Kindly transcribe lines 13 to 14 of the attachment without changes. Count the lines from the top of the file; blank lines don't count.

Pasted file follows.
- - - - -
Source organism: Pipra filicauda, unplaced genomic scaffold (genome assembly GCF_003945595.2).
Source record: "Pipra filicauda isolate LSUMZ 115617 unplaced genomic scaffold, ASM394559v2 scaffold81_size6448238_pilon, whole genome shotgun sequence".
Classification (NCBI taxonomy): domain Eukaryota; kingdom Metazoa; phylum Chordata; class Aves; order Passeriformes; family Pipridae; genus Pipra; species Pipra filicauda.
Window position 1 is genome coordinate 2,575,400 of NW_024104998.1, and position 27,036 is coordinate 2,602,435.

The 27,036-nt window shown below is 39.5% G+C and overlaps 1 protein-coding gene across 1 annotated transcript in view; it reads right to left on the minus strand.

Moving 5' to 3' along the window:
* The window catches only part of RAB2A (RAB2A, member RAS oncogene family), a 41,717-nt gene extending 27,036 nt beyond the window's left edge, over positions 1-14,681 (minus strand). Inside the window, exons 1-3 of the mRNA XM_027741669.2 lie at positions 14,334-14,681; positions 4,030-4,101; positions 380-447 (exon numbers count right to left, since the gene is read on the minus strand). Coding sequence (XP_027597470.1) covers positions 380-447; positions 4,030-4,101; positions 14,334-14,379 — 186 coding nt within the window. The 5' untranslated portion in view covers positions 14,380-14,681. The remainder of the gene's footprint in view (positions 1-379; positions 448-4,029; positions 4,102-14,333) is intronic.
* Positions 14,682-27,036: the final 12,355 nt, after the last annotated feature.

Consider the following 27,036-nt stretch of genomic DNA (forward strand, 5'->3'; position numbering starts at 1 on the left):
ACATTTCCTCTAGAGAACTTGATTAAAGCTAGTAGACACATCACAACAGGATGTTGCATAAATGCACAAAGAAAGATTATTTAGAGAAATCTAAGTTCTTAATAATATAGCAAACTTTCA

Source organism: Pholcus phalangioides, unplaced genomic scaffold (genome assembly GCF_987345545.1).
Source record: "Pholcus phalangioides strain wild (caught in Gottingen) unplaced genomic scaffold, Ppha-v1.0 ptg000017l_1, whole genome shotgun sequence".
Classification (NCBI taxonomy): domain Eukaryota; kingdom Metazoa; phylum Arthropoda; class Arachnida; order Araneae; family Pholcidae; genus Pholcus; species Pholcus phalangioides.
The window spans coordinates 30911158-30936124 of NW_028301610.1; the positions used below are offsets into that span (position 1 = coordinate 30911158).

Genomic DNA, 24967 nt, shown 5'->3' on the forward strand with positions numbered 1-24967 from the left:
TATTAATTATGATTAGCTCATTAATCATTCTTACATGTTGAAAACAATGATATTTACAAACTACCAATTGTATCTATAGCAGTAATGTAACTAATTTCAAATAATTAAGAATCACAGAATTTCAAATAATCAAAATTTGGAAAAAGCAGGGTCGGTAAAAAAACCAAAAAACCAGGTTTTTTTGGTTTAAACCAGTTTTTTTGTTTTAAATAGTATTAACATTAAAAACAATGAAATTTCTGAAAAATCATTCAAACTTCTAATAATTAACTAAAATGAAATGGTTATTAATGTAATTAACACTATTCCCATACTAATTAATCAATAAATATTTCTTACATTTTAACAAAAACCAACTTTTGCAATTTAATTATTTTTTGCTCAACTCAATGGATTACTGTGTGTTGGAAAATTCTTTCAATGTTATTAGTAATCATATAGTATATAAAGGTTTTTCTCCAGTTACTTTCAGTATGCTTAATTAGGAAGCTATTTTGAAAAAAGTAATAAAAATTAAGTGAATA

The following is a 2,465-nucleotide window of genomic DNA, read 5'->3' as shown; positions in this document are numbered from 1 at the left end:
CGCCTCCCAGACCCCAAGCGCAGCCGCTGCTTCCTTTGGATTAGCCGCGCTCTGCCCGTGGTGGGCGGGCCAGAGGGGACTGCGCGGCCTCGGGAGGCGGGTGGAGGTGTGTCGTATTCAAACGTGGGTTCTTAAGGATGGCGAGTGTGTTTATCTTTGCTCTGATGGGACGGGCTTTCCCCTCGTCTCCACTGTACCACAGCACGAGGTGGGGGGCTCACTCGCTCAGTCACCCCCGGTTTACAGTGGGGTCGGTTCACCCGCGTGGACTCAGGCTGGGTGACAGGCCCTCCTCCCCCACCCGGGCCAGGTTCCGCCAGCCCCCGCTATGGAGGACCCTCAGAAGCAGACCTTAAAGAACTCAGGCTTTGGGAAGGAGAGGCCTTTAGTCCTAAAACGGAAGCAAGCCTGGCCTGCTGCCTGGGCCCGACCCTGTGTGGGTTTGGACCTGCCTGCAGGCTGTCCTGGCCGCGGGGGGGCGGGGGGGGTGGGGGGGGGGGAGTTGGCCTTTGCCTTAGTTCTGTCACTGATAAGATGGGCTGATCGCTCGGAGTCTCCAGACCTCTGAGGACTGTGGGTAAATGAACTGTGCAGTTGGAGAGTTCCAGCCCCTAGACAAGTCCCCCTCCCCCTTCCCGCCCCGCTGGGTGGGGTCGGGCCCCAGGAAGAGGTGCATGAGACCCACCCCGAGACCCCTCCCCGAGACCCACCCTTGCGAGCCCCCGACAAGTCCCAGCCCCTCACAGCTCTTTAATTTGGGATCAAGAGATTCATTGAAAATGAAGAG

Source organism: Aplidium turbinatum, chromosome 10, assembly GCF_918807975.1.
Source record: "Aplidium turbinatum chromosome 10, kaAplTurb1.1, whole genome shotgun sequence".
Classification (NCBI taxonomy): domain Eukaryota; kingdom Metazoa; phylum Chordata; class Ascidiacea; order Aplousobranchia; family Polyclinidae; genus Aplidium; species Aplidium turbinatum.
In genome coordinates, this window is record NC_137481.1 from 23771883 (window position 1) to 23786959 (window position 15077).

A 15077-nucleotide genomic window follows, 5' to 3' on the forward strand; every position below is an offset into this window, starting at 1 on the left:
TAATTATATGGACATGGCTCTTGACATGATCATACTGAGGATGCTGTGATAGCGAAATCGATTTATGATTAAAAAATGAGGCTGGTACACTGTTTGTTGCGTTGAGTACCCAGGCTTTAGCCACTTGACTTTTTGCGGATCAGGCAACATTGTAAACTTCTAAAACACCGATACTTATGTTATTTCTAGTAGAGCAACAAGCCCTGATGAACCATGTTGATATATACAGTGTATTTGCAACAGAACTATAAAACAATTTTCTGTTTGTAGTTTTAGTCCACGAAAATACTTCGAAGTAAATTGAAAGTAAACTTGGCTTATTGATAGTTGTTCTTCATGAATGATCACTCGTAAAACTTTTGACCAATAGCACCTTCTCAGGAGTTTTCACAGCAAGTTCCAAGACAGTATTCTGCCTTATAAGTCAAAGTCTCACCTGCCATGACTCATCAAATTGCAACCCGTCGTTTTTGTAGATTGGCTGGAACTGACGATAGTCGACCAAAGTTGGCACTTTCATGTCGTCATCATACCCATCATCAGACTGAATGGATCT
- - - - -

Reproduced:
Classification (NCBI taxonomy): domain Eukaryota; kingdom Metazoa; phylum Arthropoda; class Arachnida; order Araneae; family Pholcidae; genus Pholcus; species Pholcus phalangioides.
The window spans coordinates 30911158-30936124 of NW_028301610.1; the positions used below are offsets into that span (position 1 = coordinate 30911158).